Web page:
9 Beliefs of Remarkably Successful People
Photo above taken by Katie Kaizer of Katie Kaizer Photography
I found this site Inc.com from following Marsha Egan’s Inbox Detox. Inc. Magazine’s description is “Everything you need to know to start and grow your own business now.”. Marsha posted on to her Facebook Page, 9 Daily Habits that will make you happier. I opened the article, read it and loved it. I continued on to find more helpful articles that I will share with at a later date.
Here are Four out of the Nine beliefs. To read on please click HERE.
1. Time doesn't fill me. I fill time.
Deadlines and time frames establish parameters, but typically not in a good way. The average person who is given two weeks to complete a task will instinctively adjust his effort so it actually takes two weeks.
Forget deadlines, at least as a way to manage your activity. Tasks should only take as long as they need to take. Do everything as quickly and effectively as you can. Then use your "free" time to get other things done just as quickly and effectively.
Average people allow time to impose its will on them; remarkable people impose their will on their time.
2. The people around me are the people I chose.
Some of your employees drive you nuts. Some of your customers are obnoxious. Some of your friends are selfish, all-about-me jerks.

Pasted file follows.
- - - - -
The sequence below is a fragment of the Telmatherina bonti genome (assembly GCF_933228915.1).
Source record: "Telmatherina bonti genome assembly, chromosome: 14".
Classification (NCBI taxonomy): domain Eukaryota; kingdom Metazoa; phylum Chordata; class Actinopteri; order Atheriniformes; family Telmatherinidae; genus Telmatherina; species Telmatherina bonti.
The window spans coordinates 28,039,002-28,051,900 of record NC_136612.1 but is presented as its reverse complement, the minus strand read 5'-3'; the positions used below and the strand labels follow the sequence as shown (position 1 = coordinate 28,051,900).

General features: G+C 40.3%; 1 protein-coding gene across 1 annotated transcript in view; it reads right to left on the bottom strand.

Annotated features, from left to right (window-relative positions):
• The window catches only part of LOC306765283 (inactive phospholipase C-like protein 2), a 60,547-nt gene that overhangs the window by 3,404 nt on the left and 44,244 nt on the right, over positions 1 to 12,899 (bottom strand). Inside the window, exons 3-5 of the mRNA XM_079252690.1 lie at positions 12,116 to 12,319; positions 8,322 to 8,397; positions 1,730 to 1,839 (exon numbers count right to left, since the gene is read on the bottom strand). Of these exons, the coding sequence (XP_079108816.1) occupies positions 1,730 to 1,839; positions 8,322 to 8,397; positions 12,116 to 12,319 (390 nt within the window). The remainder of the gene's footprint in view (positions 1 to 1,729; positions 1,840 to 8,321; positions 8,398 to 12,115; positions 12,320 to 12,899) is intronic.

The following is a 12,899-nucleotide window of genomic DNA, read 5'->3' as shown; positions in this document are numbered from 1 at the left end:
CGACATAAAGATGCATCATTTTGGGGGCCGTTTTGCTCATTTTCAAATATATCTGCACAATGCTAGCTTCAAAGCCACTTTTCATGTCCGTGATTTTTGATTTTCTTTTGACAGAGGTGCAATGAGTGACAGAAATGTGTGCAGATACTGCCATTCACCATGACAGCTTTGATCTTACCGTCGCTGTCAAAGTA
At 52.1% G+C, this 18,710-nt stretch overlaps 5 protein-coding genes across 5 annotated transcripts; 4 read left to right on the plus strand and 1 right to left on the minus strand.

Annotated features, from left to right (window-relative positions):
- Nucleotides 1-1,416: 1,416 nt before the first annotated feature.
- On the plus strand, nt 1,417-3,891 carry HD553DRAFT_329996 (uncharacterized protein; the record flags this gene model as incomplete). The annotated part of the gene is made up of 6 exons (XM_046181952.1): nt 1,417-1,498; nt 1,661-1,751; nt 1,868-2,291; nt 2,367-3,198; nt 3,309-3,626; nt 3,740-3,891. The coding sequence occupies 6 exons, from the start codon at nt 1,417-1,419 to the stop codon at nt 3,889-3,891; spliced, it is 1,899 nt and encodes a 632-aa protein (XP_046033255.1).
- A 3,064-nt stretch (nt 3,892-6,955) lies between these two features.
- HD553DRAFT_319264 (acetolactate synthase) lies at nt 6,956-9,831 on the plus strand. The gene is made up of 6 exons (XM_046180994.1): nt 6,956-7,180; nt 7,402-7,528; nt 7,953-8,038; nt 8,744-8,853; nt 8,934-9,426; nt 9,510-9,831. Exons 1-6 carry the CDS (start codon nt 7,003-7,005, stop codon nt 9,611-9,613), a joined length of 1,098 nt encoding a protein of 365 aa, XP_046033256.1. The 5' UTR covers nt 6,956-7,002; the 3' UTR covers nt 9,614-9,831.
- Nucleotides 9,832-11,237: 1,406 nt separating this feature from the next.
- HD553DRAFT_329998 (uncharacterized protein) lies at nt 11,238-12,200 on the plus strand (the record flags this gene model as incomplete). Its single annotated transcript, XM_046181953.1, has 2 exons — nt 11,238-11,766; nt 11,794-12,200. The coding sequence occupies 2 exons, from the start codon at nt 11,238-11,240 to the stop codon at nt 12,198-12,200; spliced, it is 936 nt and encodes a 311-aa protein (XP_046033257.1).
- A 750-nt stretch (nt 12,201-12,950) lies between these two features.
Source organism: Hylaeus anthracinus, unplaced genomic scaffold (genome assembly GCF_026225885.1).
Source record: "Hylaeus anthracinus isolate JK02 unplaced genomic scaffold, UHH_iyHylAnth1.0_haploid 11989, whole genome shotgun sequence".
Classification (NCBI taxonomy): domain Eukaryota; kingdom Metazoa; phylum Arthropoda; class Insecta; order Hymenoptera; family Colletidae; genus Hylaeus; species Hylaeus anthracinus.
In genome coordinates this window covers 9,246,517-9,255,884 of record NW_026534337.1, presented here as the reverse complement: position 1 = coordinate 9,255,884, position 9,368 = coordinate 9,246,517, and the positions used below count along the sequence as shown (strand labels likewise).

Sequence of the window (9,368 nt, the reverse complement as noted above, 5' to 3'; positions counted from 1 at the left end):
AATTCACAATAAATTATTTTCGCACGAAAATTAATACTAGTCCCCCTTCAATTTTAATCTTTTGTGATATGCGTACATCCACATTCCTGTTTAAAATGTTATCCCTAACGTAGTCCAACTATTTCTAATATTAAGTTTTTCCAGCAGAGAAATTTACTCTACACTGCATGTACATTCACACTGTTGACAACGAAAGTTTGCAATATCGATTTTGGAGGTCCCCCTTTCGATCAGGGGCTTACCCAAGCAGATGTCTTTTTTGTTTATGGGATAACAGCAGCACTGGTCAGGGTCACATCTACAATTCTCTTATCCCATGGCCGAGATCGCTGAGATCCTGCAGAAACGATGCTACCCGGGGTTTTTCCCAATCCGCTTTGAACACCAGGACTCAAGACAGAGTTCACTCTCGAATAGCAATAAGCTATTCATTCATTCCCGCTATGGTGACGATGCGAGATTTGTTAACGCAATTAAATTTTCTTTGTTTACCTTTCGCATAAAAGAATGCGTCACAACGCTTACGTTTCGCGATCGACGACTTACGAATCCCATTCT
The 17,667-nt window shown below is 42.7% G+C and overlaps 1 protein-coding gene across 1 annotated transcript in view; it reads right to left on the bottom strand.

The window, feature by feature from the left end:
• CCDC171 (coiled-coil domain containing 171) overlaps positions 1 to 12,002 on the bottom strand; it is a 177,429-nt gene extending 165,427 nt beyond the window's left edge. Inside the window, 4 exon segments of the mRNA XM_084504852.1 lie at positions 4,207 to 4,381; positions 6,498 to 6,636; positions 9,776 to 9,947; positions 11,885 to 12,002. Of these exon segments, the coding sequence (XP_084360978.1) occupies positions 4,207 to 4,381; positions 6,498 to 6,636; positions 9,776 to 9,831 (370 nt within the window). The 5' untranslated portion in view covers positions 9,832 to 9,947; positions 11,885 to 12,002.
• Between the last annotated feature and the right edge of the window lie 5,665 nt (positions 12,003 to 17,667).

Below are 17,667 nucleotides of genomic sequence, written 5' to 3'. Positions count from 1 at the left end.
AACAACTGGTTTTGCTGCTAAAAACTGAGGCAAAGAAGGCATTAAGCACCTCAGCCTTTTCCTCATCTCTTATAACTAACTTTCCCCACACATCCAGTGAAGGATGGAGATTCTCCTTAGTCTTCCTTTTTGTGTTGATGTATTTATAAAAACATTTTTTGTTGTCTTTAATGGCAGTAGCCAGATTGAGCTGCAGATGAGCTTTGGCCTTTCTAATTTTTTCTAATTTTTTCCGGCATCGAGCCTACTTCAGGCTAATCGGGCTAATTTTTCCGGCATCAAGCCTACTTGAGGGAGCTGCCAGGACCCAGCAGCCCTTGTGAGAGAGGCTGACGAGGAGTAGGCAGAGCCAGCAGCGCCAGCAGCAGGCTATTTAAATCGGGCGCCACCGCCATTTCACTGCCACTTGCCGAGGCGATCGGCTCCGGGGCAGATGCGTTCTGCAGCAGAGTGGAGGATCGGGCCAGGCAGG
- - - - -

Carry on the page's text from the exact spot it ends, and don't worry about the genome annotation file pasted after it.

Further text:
You chose them. If the people around you make you unhappy it's not their fault. It's your fault. They're in your professional or personal life because you drew them to you--and you let them remain.
Think about the type of people you want to work with. Think about the types of customers you would enjoy serving. Think about the friends you want to have.
Then change what you do so you can start attracting those people. Hardworking people want to work with hardworking people. Kind people like to associate with kind people. Remarkable employees want to work for remarkable bosses.
Successful people are naturally drawn to successful people.
3. I have never paid my dues.
Dues aren't paid, past tense. Dues get paid, each and every day. The only real measure of your value is the tangible contribution you make on a daily basis.
No matter what you've done or accomplished in the past, you're never too good to roll up your sleeves, get dirty, and do the grunt work. No job is ever too menial, no task ever too unskilled or boring.
Remarkably successful people never feel entitled--except to the fruits of their labor.
4. Experience is irrelevant. Accomplishments are everything.
You have "10 years in the Web design business." Whoopee. I don't care how long you've been doing what you do. Years of service indicate nothing; you could be the worst 10-year programmer in the world.
I care about what you've done: how many sites you've created, how many back-end systems you've installed, how many customer-specific applications you've developed (and what kind)... all that matters is what you've done.
Successful people don't need to describe themselves using hyperbolic adjectives like passionate, innovative, driven, etc. They can just describe, hopefully in a humble way, what they've done.
Article Written By:
Jeff Haden learned much of what he knows about business and technology as he worked his way up in the manufacturing industry. Everything else he picks up from ghostwriting books for some of the smartest leaders he knows in business. @jeff_haden
~Stay Well Nantucketers~